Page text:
Practicing What You Preach: Evaluating Access of Open Access Research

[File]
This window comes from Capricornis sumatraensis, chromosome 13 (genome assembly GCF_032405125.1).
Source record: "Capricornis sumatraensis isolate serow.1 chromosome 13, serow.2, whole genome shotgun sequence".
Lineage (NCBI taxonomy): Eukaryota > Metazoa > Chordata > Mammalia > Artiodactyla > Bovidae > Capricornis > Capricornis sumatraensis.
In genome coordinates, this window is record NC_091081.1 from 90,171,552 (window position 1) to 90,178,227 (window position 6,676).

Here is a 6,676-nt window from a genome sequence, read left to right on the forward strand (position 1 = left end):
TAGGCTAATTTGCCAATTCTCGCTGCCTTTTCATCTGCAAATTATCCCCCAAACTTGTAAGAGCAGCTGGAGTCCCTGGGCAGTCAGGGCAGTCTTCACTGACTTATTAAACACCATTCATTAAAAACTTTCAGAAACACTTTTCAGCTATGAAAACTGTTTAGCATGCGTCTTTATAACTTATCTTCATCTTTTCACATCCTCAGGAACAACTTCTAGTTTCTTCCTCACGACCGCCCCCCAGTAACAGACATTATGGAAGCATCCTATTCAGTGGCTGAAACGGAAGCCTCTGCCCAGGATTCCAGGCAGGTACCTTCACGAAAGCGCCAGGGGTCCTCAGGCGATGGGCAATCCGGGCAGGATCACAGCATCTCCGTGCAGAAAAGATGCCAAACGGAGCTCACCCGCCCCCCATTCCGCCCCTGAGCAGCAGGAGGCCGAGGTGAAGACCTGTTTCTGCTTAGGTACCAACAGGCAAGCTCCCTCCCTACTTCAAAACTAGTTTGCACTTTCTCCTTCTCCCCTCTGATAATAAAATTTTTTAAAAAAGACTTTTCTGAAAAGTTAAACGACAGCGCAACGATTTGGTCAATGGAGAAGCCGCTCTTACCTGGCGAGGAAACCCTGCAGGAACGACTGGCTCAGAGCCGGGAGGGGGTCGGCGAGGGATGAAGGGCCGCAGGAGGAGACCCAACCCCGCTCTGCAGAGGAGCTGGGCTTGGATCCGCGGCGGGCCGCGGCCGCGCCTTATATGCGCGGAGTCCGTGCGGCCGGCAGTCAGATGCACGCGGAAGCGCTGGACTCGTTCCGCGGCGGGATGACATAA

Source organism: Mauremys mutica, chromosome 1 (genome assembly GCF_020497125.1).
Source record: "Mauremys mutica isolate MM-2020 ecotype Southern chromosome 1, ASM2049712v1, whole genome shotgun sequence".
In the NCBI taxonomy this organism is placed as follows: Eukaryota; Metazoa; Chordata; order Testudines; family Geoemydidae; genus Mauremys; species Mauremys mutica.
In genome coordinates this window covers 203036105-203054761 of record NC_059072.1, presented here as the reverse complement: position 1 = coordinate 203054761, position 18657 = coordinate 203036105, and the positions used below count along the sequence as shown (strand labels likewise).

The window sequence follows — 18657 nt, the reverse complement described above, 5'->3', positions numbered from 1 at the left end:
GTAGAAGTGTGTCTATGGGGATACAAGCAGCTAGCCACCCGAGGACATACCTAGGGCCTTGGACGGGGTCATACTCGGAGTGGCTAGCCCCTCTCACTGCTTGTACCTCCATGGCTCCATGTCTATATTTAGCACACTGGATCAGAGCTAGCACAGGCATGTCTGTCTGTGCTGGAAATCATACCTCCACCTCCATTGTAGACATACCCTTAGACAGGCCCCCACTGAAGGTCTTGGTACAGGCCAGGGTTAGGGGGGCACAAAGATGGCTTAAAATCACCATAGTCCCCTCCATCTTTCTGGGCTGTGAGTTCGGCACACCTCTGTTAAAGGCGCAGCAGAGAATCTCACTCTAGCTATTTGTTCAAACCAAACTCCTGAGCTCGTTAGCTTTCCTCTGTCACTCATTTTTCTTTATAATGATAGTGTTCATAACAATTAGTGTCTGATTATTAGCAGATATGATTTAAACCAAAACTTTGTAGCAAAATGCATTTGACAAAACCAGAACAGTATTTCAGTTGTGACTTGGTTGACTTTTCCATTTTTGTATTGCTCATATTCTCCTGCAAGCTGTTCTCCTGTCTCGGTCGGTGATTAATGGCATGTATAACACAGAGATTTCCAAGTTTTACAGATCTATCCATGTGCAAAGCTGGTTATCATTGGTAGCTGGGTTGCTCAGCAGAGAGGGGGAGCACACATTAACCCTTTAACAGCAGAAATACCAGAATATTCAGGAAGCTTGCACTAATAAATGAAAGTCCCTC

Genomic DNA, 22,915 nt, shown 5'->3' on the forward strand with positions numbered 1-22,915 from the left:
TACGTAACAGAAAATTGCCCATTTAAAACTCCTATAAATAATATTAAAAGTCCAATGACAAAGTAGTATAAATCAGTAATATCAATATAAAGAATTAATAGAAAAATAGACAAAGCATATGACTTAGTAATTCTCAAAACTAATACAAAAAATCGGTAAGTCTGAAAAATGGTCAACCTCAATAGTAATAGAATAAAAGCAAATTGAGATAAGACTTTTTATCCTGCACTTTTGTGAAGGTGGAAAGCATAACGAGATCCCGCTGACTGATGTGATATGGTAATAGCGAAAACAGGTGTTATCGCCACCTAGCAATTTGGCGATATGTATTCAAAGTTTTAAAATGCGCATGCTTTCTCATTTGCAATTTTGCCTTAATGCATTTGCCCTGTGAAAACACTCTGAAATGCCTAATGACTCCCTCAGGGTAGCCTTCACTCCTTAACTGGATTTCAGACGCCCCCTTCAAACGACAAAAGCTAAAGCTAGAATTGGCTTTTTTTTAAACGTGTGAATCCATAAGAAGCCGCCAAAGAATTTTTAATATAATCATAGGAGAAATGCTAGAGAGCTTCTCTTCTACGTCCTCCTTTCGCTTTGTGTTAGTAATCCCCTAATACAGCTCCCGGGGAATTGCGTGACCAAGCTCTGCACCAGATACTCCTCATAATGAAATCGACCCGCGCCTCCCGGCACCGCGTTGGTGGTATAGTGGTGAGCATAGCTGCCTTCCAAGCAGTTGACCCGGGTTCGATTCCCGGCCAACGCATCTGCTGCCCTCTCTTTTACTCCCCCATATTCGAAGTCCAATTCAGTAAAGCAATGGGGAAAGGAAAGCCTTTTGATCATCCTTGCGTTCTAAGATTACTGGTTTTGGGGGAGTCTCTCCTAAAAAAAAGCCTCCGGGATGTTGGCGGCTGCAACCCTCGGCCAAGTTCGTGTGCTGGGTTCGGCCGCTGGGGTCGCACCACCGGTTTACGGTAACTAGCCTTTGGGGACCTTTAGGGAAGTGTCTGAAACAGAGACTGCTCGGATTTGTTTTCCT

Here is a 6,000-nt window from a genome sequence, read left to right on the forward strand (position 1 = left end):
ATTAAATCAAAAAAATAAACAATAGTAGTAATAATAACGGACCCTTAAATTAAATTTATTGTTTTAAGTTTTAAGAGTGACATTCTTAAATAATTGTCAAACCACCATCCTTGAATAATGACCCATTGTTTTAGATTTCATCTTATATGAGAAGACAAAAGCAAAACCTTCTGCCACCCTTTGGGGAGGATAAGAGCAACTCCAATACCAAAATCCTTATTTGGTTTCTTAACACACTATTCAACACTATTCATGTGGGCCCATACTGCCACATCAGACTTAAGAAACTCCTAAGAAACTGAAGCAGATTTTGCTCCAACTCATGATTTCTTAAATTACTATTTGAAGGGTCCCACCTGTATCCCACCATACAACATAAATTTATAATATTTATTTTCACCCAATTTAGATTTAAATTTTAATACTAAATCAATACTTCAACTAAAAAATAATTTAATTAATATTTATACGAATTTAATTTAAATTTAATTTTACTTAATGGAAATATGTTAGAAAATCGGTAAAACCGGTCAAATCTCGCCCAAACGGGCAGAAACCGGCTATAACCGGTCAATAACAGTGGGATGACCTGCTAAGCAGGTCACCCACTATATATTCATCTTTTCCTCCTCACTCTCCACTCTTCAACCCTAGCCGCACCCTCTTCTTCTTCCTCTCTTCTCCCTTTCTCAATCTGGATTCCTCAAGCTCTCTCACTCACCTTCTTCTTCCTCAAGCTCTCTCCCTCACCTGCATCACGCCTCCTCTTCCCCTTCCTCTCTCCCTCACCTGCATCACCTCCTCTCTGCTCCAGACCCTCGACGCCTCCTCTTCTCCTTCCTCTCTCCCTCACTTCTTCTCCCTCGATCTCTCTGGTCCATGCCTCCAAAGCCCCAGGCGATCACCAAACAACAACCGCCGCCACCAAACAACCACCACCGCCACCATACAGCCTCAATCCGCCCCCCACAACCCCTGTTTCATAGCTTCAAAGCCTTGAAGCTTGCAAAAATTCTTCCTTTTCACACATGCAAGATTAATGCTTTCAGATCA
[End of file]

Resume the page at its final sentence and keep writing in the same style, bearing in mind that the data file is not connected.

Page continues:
The open access (OA) movement seeks to encourage all researchers to make their works openly available and free of paywalls so more people can access their knowledge. Yet some researchers who study OA continue to publish their work in paywalled journals and fail to make it open. This project set out to study 1) how many published research articles about OA fall into this category, 2) how many are being made open (whether by being published in a gold OA or hybrid journal or through open deposit), and 3) how library and information science authors compare to researchers from other disciplines who research OA. A sample from Web of Science (WOS) of articles published since 2010 shows that although a majority of research articles about OA are open in some form, a little more than a quarter are not. A smaller rate of library science researchers made their work open compared to non-library science researchers. In articles published in hybrid and open journals, authors who printed in an open journal were more likely to retain copyright ownership than authors who published in hybrid journals. Articles were more likely to be published with a Creative Commons license if published in an open journal compared to those published in hybrid journals.